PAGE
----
Acupuncture: What It Is, How It Works, & Its Benefits

Many people think of acupuncture as a stress reduction technique—a technique that involves placing needles into certain parts of the body to calm the mind—or as a way to relieve pain by touching on the body’s “trigger points.” In general terms, they’re right, but acupuncture is much more complex than that. The ancient Chinese healing technique boasts benefits for a range of health applications.1

What is acupuncture?

For 3,000 years, acupuncture has been an integral part of traditional Chinese medicine (TCM).1 Chinese medicine is rooted in an ancient philosophy where the universe and the body are viewed from the perspective of two opposing forces known as yin and yang.1 Practitioners of TCM believe the body is healthy when these forces are in balance—and this is where “qi” (pronounced “chee”) comes in.

In simple terms, acupuncture is seen as a way to balance the flow of qi—that is, the flow of energy through pathways, or meridians, in the body.2 A balanced qi is thought to have restorative effects; in fact, many TCM specialists believe illness, pain, and stress occur when the patient’s qi is blocked.

Acupuncture enhances the body’s natural functions and stimulates the healing process by tapping into various pressure points in the body.1 Also known as acupoints, these areas are seen as crucial to our health and wellbeing.

By targeting specific acupoints to stimulate the body’s natural healing response, research indicates acupuncture can play a role in reducing blocked qi.2 Generally, practitioners stimulate the acupoints by inserting fine, sterilized needles into the skin. Acupuncture needles may be combined with heat, pressure, or even electrical stimulation to strengthen the effects of the treatment.1

Studies have been conducted on acupuncture’s positive effects on the nervous, endocrine, immune, cardiovascular, and digestive systems, among other body systems.2 Ultimately, acupuncture stimulates these systems, resolves pain, and enhances sleep, digestive functions, and our overall sense of wellbeing.2 The benefits of acupuncture treatments are extensive.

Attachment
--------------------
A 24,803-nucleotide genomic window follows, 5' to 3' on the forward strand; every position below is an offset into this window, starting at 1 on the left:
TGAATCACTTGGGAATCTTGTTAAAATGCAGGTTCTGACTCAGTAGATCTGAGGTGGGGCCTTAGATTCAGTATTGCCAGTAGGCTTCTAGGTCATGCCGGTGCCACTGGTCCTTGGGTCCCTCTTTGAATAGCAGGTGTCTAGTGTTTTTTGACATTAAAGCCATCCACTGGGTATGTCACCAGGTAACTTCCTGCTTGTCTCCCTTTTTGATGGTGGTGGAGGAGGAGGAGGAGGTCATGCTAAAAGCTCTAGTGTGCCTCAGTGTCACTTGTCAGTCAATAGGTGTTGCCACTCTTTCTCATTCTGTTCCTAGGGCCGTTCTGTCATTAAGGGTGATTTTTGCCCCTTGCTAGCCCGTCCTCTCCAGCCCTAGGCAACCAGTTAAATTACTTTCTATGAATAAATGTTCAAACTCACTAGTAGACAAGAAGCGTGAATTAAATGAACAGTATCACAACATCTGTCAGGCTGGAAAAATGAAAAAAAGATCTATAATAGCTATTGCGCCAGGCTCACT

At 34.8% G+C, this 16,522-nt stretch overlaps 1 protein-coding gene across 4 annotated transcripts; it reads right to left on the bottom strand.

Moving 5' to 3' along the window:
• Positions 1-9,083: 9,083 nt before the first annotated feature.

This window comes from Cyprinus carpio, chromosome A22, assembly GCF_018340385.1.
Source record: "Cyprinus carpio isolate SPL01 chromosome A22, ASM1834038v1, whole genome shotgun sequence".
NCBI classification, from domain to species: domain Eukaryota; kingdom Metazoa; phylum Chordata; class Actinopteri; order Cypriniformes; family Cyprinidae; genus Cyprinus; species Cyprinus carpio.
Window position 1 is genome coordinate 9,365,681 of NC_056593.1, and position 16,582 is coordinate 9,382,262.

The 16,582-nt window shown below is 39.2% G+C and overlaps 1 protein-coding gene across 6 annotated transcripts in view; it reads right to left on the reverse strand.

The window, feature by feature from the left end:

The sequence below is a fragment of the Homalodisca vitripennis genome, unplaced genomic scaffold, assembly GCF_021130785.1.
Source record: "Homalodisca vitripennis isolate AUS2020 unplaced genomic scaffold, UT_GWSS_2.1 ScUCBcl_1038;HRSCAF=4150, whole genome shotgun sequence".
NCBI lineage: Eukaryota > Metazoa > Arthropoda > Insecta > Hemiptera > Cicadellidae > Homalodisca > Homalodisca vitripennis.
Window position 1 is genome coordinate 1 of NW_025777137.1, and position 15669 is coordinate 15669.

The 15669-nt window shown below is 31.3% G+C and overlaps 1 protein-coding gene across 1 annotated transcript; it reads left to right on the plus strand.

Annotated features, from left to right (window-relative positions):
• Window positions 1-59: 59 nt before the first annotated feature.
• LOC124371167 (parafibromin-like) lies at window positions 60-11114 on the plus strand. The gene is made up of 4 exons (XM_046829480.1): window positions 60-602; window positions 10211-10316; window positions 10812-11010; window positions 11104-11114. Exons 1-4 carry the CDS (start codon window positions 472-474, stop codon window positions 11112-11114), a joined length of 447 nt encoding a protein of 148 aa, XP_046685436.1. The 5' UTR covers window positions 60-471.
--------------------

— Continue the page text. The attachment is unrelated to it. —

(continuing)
Is acupuncture safe?

If the idea of placing needles into the skin makes you uneasy, there’s no need to worry: Acupuncture is safe when done correctly.3 The Food and Drug Administration (FDA) gave the treatment its stamp of approval in the United States by classifying acupuncture needles as medical devices in 1996.4

In 2007, it was reported that over 14 million people in the US had reportedly tried acupuncture,6 which today is often covered by a variety of insurance policies.

What can I expect during treatment?

No matter the reason for your appointment, the process should be fairly straightforward. Patients begin by sitting down with their acupuncturist and going over their medical history.2 In most cases, the acupuncturist will also conduct a physical examination, with a focus on the following:

  • Any areas that are painful
  • The color, coating, and shape of the tongue
  • The color of the face
  • The strength and rhythm of the pulse in the wrist

This initial evaluation will help the practitioner determine the best course of treatment for the patient’s needs.

When it comes to the treatment itself, the patient lies on a table while the acupuncturist identifies the specific acupoints to target.7 (It’s worth noting that these areas might not be near the actual pain points.)